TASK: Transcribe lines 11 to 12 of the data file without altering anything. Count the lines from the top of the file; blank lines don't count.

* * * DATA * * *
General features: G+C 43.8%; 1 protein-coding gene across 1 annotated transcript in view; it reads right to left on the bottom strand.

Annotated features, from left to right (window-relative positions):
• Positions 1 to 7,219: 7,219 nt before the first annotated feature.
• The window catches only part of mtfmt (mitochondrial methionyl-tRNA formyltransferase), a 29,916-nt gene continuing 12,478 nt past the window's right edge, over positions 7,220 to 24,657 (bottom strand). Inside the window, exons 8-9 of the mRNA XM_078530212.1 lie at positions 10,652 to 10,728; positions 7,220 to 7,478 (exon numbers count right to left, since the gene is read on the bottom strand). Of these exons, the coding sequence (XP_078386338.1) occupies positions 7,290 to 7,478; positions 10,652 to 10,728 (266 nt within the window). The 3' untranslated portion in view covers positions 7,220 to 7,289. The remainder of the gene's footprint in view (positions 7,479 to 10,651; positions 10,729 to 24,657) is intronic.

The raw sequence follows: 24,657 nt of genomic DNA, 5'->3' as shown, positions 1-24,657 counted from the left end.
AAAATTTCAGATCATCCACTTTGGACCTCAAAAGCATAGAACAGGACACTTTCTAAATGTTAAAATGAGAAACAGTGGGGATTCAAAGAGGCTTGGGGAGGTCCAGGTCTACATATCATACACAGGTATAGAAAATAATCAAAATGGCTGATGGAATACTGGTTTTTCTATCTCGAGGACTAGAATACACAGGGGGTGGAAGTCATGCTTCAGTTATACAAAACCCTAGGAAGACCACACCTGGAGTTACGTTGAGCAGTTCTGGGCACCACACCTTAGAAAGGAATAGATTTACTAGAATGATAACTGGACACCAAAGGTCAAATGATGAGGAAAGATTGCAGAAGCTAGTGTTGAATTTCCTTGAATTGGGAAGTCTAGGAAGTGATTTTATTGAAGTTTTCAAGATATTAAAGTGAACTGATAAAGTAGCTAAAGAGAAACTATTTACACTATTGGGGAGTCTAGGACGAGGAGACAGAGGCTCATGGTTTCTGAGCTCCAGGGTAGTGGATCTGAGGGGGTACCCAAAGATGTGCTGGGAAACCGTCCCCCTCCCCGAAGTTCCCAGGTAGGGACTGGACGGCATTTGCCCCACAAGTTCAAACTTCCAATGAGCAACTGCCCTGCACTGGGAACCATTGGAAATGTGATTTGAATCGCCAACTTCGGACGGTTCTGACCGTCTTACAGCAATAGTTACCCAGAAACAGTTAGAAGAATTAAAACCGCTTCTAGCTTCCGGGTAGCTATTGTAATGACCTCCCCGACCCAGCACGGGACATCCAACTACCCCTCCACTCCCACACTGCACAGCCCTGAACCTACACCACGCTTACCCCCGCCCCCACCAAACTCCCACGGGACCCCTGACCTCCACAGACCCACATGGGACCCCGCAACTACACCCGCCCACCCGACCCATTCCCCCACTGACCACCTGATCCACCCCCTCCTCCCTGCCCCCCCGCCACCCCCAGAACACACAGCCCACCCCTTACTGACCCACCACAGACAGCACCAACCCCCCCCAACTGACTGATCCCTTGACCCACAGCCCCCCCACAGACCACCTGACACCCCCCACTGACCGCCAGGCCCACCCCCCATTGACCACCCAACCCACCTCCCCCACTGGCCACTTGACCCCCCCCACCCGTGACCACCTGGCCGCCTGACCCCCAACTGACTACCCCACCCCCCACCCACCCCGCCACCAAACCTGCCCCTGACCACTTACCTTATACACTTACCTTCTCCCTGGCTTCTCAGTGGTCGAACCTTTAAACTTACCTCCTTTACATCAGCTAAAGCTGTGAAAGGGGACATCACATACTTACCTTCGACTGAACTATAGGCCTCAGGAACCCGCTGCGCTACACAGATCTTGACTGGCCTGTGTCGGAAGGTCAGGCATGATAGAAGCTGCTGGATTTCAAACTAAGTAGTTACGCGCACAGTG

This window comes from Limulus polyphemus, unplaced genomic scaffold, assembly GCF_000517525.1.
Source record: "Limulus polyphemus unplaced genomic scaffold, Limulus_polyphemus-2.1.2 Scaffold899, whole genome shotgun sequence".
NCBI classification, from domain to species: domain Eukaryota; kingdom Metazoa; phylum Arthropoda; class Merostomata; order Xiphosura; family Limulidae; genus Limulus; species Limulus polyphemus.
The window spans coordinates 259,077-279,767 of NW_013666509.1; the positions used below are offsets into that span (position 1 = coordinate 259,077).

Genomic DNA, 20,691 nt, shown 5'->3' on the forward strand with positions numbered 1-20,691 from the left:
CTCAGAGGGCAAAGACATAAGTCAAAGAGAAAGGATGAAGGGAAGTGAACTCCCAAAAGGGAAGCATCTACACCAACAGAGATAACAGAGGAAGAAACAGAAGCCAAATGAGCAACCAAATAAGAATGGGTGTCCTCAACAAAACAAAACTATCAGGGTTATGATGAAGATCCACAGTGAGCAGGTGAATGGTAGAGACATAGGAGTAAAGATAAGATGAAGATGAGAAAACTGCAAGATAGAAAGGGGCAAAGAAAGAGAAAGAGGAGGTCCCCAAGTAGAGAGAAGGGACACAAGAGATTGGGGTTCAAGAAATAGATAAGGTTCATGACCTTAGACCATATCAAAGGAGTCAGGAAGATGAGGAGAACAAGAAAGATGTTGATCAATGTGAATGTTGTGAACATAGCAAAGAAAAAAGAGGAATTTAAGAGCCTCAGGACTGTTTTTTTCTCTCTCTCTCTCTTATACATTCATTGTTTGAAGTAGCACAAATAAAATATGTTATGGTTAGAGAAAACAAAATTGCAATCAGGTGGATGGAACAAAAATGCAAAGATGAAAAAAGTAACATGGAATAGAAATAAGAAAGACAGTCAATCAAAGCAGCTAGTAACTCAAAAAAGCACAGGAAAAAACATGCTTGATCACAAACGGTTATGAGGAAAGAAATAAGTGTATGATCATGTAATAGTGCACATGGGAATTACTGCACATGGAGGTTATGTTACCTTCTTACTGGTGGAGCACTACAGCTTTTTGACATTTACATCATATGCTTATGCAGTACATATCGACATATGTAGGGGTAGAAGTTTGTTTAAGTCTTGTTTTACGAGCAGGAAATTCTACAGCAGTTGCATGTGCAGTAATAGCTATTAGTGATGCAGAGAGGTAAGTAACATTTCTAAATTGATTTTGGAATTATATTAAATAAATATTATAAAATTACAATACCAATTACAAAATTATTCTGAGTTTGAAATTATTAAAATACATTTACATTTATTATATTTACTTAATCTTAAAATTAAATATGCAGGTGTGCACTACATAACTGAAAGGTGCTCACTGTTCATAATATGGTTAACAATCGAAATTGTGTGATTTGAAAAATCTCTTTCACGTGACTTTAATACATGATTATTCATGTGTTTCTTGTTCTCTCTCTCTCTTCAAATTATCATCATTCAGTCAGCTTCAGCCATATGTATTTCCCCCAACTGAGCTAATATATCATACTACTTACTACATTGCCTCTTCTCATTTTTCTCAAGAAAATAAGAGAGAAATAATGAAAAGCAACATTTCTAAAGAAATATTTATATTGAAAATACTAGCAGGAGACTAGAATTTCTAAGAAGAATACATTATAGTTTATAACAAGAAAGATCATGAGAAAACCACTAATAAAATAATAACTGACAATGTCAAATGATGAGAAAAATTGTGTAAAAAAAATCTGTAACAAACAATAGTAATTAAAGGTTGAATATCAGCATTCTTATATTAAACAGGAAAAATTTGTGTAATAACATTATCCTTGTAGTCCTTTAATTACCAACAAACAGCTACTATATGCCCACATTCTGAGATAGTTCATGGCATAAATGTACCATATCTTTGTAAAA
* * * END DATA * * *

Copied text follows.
Genomic DNA, 20,691 nt, shown 5'->3' on the forward strand with positions numbered 1-20,691 from the left:
CTCAGAGGGCAAAGACATAAGTCAAAGAGAAAGGATGAAGGGAAGTGAACTCCCAAAAGGGAAGCATCTACACCAACAGAGATAACAGAGGAAGAAACAGAAGCCAAATGAGCAACCAAATAAGAATGGGTGTCCTCAACAAAACAAAACTATCAGGGTTATGATGAAGATCCACAGTGAGCAGGTGAATGGTAGAGACATAGGAGTAAAGATAAGATGAAGATGAGAAAACTGCAAGATAGAAAGGGGCAAAGAAAGAGAAAGAGGAGGTCCCCAAGTAGAGAGAAGGGACACAAGAGATTGGGGTTCAAGAAATAGATAAGGTTCATGACCTTAGACCATATCAAAGGAGTCAGGAAGATGAGGAGAACAAGAAAGATGTTGATCAATGTGAATGTTGTGAACATAGCAAAGAAAAAAGAGGAATTTAAGAGCCTCAGGACTGTTTTTTTCTCTCTCTCTCTCTTATACATTCATTGTTTGAAGTAGCACAAATAAAATATGTTATGGTTAGAGAAAACAAAATTGCAATCAGGTGGATGGAACAAAAATGCAAAGATGAAAAAAGTAACATGGAATAGAAATAAGAAAGACAGTCAATCAAAGCAGCTAGTAACTCAAAAAAGCACAGGAAAAAACATGCTTGATCACAAACGGTTATGAGGAAAGAAATAAGTGTATGATCATGTAATAGTGCACATGGGAATTACTGCACATGGAGGTTATGTTACCTTCTTACTGGTGGAGCACTACAGCTTTTTGACATTTACATCATATGCTTATGCAGTACATATCGACATATGTAGGGGTAGAAGTTTGTTTAAGTCTTGTTTTACGAGCAGGAAATTCTACAGCAGTTGCATGTGCAGTAATAGCTATTAGTGATGCAGAGAGGTAAGTAACATTTCTAAATTGATTTTGGAATTATATTAAATAAATATTATAAAATTACAATACCAATTACAAAATTATTCTGAGTTTGAAATTATTAAAATACATTTACATTTATTATATTTACTTAATCTTAAAATTAAATATGCAGGTGTGCACTACATAACTGAAAGGTGCTCACTGTTCATAATATGGTTAACAATCGAAATTGTGTGATTTGAAAAATCTCTTTCACGTGACTTTAATACATGATTATTCATGTGTTTCTTGTTCTCTCTCTCTCTTCAAATTATCATCATTCAGTCAGCTTCAGCCATATGTATTTCCCCCAACTGAGCTAATATATCATACTACTTACTACATTGCCTCTTCTCATTTTTCTCAAGAAAATAAGAGAGAAATAATGAAAAGCAACATTTCTAAAGAAATATTTATATTGAAAATACTAGCAGGAGACTAGAATTTCTAAGAAGAATACATTATAGTTTATAACAAGAAAGATCATGAGAAAACCACTAATAAAATAATAACTGACAATGTCAAATGATGAGAAAAATTGTGTAAAAAAAATCTGTAACAAACAATAGTAATTAAAGGTTGAATATCAGCATTCTTATATTAAACAGGAAAAATTTGTGTAATAACATTATCCTTGTAGTCCTTTAATTACCAACAAACAGCTACTATATGCCCACATTCTGAGATAGTTCATGGCATAAATGTACCATATCTTTGTAAAA